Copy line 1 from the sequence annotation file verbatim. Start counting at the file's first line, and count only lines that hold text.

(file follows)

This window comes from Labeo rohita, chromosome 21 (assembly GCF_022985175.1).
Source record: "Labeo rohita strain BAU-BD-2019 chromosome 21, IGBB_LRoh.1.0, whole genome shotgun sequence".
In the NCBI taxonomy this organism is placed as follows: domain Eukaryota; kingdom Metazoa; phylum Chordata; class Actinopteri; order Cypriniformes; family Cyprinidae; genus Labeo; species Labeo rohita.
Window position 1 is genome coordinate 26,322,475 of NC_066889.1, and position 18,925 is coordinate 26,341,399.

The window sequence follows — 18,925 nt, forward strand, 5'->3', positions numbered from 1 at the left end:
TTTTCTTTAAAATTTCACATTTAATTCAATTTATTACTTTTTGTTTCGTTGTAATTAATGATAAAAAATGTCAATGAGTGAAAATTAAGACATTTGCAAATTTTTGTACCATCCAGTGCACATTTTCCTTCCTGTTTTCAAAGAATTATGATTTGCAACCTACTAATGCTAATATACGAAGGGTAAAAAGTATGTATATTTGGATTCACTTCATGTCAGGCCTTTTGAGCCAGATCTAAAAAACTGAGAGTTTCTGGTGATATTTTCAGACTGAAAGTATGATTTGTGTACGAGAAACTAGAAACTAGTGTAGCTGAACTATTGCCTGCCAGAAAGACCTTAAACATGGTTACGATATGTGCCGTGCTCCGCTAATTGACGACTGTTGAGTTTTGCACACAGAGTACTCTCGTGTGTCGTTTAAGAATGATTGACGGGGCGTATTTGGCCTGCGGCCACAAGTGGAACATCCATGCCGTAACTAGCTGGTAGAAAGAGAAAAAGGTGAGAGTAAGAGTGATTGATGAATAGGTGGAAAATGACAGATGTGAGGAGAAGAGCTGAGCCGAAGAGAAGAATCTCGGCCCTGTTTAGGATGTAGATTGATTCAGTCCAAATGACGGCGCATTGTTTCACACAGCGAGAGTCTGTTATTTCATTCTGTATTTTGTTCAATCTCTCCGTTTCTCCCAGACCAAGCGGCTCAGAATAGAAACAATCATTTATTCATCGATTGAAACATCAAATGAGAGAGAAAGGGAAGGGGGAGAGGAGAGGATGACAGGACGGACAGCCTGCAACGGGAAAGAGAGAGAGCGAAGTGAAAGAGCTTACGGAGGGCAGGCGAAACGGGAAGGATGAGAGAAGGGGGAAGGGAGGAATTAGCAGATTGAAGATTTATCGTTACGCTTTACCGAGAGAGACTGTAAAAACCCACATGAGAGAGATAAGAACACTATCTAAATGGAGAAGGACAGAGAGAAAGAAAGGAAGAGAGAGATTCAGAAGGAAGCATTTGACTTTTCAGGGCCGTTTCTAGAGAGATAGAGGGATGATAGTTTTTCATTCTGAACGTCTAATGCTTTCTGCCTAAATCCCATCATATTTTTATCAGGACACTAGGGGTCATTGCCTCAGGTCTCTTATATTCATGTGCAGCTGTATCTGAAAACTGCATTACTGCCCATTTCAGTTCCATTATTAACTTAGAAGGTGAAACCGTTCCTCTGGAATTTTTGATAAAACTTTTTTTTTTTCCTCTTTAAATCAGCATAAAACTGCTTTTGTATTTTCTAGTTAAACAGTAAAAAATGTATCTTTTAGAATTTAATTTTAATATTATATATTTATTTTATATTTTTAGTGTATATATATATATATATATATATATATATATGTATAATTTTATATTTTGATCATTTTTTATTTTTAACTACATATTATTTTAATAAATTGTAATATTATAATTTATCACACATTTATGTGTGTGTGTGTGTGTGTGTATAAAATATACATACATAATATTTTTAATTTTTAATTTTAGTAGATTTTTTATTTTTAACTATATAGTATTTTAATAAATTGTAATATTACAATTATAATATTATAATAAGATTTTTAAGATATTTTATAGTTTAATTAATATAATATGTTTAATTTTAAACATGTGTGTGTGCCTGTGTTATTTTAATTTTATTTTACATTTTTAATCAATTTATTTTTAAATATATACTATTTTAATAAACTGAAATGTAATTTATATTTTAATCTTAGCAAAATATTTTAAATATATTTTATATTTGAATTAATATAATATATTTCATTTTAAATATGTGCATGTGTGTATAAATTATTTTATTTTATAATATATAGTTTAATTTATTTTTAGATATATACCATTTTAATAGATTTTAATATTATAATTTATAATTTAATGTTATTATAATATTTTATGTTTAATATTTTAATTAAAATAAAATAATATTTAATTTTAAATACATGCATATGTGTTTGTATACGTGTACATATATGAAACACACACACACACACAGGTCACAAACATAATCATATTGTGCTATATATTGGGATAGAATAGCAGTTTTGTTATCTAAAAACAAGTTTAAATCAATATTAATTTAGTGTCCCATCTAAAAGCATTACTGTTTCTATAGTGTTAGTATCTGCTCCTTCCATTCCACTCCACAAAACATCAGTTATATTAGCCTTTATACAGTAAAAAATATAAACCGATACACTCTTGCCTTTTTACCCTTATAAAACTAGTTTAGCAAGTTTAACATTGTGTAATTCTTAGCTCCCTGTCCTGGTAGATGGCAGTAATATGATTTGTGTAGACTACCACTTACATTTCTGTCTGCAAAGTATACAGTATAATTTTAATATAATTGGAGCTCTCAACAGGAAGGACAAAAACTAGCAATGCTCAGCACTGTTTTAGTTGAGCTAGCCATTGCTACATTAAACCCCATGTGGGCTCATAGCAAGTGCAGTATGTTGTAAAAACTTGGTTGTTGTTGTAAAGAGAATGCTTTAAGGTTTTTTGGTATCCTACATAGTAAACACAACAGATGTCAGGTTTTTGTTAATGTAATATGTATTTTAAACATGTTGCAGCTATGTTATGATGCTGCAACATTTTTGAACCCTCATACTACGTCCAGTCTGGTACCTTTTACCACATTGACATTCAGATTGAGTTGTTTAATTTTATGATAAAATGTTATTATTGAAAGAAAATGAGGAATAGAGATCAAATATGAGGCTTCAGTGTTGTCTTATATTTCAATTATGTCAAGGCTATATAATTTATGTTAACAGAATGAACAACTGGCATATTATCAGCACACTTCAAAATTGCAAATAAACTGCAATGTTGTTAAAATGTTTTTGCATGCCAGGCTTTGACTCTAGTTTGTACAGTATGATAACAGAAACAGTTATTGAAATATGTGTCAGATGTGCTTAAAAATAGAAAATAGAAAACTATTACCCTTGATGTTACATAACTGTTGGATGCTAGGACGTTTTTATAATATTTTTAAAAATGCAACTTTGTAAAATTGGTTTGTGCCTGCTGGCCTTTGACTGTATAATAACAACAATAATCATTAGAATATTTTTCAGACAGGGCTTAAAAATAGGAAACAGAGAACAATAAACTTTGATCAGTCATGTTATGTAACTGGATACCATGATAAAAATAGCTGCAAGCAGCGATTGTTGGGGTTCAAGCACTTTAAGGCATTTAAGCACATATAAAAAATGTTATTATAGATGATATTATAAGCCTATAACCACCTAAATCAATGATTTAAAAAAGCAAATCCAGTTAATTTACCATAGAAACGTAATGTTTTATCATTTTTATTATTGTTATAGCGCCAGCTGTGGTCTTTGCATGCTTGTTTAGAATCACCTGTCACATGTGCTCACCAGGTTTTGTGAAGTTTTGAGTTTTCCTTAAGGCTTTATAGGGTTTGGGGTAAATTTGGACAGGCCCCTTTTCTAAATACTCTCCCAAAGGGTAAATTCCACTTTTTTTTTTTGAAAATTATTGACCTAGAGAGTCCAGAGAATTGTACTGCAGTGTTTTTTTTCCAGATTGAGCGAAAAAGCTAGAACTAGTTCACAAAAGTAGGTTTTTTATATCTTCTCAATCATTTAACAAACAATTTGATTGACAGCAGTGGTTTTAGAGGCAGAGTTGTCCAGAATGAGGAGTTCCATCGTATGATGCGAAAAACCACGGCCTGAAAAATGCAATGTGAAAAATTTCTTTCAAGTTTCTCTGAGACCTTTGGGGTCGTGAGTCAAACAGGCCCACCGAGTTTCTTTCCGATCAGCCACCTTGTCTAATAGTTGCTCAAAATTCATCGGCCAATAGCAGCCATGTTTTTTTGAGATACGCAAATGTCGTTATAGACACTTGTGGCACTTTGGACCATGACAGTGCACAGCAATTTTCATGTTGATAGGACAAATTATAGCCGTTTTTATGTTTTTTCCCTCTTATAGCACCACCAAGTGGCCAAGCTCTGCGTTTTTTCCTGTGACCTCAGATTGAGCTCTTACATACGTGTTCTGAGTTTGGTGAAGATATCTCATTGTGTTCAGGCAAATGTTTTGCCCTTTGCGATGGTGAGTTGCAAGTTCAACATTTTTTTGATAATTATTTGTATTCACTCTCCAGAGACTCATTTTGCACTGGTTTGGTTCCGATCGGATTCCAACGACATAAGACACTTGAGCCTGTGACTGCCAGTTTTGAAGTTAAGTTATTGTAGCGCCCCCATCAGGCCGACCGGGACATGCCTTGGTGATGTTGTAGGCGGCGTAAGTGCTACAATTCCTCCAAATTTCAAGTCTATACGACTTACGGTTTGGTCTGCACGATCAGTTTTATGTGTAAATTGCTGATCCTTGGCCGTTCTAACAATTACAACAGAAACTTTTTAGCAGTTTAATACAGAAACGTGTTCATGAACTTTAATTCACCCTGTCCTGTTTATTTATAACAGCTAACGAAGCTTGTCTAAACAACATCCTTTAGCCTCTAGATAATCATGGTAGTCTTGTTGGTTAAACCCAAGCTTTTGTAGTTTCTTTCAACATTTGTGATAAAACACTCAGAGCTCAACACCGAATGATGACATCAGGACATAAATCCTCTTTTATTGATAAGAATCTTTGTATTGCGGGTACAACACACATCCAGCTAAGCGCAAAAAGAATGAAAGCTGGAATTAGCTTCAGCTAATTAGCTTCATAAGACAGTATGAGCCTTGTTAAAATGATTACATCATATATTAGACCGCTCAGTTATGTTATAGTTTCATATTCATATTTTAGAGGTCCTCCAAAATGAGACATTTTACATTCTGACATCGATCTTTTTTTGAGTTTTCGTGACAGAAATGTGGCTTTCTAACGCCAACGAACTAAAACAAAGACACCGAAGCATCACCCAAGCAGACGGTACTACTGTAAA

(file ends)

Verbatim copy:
This window comes from Labeo rohita, chromosome 21 (assembly GCF_022985175.1).